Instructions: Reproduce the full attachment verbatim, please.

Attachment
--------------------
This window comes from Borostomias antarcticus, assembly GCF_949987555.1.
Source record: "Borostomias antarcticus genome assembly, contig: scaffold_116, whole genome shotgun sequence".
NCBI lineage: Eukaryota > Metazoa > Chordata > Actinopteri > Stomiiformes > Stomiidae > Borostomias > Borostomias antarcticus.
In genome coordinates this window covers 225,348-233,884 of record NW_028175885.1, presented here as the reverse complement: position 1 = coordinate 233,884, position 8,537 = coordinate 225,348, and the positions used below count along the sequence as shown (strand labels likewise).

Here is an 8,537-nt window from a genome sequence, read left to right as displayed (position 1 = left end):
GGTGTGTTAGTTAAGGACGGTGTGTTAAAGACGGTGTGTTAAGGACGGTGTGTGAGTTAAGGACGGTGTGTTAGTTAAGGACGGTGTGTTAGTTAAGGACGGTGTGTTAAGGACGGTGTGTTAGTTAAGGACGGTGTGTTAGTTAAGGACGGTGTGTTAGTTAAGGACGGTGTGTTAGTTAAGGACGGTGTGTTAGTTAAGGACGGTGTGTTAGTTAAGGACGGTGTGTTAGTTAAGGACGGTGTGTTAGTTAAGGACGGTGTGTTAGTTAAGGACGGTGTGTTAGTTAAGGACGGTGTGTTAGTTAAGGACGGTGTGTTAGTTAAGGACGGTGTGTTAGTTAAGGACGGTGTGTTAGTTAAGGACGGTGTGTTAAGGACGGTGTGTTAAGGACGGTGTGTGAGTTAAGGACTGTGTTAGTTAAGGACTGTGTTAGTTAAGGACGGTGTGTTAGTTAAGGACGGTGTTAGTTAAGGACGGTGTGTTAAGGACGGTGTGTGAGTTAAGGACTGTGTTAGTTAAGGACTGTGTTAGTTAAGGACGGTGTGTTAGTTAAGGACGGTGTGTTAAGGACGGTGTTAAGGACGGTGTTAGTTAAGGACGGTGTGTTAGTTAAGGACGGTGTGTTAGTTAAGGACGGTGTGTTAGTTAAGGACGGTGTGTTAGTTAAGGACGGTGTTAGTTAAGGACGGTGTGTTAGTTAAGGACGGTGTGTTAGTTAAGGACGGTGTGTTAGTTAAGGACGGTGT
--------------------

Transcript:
This window comes from Borostomias antarcticus, assembly GCF_949987555.1.
Source record: "Borostomias antarcticus genome assembly, contig: scaffold_116, whole genome shotgun sequence".
NCBI lineage: Eukaryota > Metazoa > Chordata > Actinopteri > Stomiiformes > Stomiidae > Borostomias > Borostomias antarcticus.
In genome coordinates this window covers 225,348-233,884 of record NW_028175885.1, presented here as the reverse complement: position 1 = coordinate 233,884, position 8,537 = coordinate 225,348, and the positions used below count along the sequence as shown (strand labels likewise).

Here is an 8,537-nt window from a genome sequence, read left to right as displayed (position 1 = left end):
GGTGTGTTAGTTAAGGACGGTGTGTTAAAGACGGTGTGTTAAGGACGGTGTGTGAGTTAAGGACGGTGTGTTAGTTAAGGACGGTGTGTTAGTTAAGGACGGTGTGTTAAGGACGGTGTGTTAGTTAAGGACGGTGTGTTAGTTAAGGACGGTGTGTTAGTTAAGGACGGTGTGTTAGTTAAGGACGGTGTGTTAGTTAAGGACGGTGTGTTAGTTAAGGACGGTGTGTTAGTTAAGGACGGTGTGTTAGTTAAGGACGGTGTGTTAGTTAAGGACGGTGTGTTAGTTAAGGACGGTGTGTTAGTTAAGGACGGTGTGTTAGTTAAGGACGGTGTGTTAGTTAAGGACGGTGTGTTAGTTAAGGACGGTGTGTTAAGGACGGTGTGTTAAGGACGGTGTGTGAGTTAAGGACTGTGTTAGTTAAGGACTGTGTTAGTTAAGGACGGTGTGTTAGTTAAGGACGGTGTTAGTTAAGGACGGTGTGTTAAGGACGGTGTGTGAGTTAAGGACTGTGTTAGTTAAGGACTGTGTTAGTTAAGGACGGTGTGTTAGTTAAGGACGGTGTGTTAAGGACGGTGTTAAGGACGGTGTTAGTTAAGGACGGTGTGTTAGTTAAGGACGGTGTGTTAGTTAAGGACGGTGTGTTAGTTAAGGACGGTGTGTTAGTTAAGGACGGTGTTAGTTAAGGACGGTGTGTTAGTTAAGGACGGTGTGTTAGTTAAGGACGGTGTGTTAGTTAAGGACGGTGT